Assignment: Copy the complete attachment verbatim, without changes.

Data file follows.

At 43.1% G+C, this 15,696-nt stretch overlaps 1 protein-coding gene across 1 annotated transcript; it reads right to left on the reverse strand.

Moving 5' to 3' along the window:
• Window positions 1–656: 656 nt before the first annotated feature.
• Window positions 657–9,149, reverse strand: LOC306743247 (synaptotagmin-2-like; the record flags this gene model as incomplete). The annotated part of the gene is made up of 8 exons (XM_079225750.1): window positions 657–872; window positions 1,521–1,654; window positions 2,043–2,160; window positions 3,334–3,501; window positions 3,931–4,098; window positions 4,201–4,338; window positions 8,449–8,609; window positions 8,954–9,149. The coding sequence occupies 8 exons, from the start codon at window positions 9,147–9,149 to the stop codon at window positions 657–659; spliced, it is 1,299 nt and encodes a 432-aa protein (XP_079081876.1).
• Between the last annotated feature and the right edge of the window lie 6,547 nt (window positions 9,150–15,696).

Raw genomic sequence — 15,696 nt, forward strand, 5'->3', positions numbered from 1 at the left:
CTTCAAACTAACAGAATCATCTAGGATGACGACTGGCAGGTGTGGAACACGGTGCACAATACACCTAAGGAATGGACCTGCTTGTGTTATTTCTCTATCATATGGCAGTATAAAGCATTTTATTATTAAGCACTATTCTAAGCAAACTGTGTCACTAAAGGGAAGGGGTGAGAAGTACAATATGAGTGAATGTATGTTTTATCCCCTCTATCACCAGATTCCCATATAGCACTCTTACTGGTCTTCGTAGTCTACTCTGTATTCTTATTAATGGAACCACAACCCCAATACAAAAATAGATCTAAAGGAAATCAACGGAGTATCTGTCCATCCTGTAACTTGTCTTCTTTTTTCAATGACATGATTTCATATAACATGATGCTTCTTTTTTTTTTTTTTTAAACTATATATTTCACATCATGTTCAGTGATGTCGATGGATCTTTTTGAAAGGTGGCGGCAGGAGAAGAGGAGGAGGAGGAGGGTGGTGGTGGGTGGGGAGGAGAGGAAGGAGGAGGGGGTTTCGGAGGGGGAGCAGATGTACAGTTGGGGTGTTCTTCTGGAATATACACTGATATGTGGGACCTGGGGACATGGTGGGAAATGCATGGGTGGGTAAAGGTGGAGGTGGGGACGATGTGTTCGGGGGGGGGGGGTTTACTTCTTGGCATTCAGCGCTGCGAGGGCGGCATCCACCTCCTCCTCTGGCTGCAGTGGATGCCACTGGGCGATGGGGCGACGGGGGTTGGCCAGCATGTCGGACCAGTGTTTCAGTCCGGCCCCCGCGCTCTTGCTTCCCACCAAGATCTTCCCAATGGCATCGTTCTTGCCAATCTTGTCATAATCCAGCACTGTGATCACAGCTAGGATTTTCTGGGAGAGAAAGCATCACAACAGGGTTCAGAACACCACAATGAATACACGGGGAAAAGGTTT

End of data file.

At 43.1% G+C, this 15,696-nt stretch overlaps 1 protein-coding gene across 1 annotated transcript; it reads right to left on the reverse strand.

Moving 5' to 3' along the window:
• Window positions 1–656: 656 nt before the first annotated feature.
• Window positions 657–9,149, reverse strand: LOC306743247 (synaptotagmin-2-like; the record flags this gene model as incomplete). The annotated part of the gene is made up of 8 exons (XM_079225750.1): window positions 657–872; window positions 1,521–1,654; window positions 2,043–2,160; window positions 3,334–3,501; window positions 3,931–4,098; window positions 4,201–4,338; window positions 8,449–8,609; window positions 8,954–9,149. The coding sequence occupies 8 exons, from the start codon at window positions 9,147–9,149 to the stop codon at window positions 657–659; spliced, it is 1,299 nt and encodes a 432-aa protein (XP_079081876.1).
• Between the last annotated feature and the right edge of the window lie 6,547 nt (window positions 9,150–15,696).

Raw genomic sequence — 15,696 nt, forward strand, 5'->3', positions numbered from 1 at the left:
CTTCAAACTAACAGAATCATCTAGGATGACGACTGGCAGGTGTGGAACACGGTGCACAATACACCTAAGGAATGGACCTGCTTGTGTTATTTCTCTATCATATGGCAGTATAAAGCATTTTATTATTAAGCACTATTCTAAGCAAACTGTGTCACTAAAGGGAAGGGGTGAGAAGTACAATATGAGTGAATGTATGTTTTATCCCCTCTATCACCAGATTCCCATATAGCACTCTTACTGGTCTTCGTAGTCTACTCTGTATTCTTATTAATGGAACCACAACCCCAATACAAAAATAGATCTAAAGGAAATCAACGGAGTATCTGTCCATCCTGTAACTTGTCTTCTTTTTTCAATGACATGATTTCATATAACATGATGCTTCTTTTTTTTTTTTTTTAAACTATATATTTCACATCATGTTCAGTGATGTCGATGGATCTTTTTGAAAGGTGGCGGCAGGAGAAGAGGAGGAGGAGGAGGGTGGTGGTGGGTGGGGAGGAGAGGAAGGAGGAGGGGGTTTCGGAGGGGGAGCAGATGTACAGTTGGGGTGTTCTTCTGGAATATACACTGATATGTGGGACCTGGGGACATGGTGGGAAATGCATGGGTGGGTAAAGGTGGAGGTGGGGACGATGTGTTCGGGGGGGGGGGGTTTACTTCTTGGCATTCAGCGCTGCGAGGGCGGCATCCACCTCCTCCTCTGGCTGCAGTGGATGCCACTGGGCGATGGGGCGACGGGGGTTGGCCAGCATGTCGGACCAGTGTTTCAGTCCGGCCCCCGCGCTCTTGCTTCCCACCAAGATCTTCCCAATGGCATCGTTCTTGCCAATCTTGTCATAATCCAGCACTGTGATCACAGCTAGGATTTTCTGGGAGAGAAAGCATCACAACAGGGTTCAGAACACCACAATGAATACACGGGGAAAAGGTTT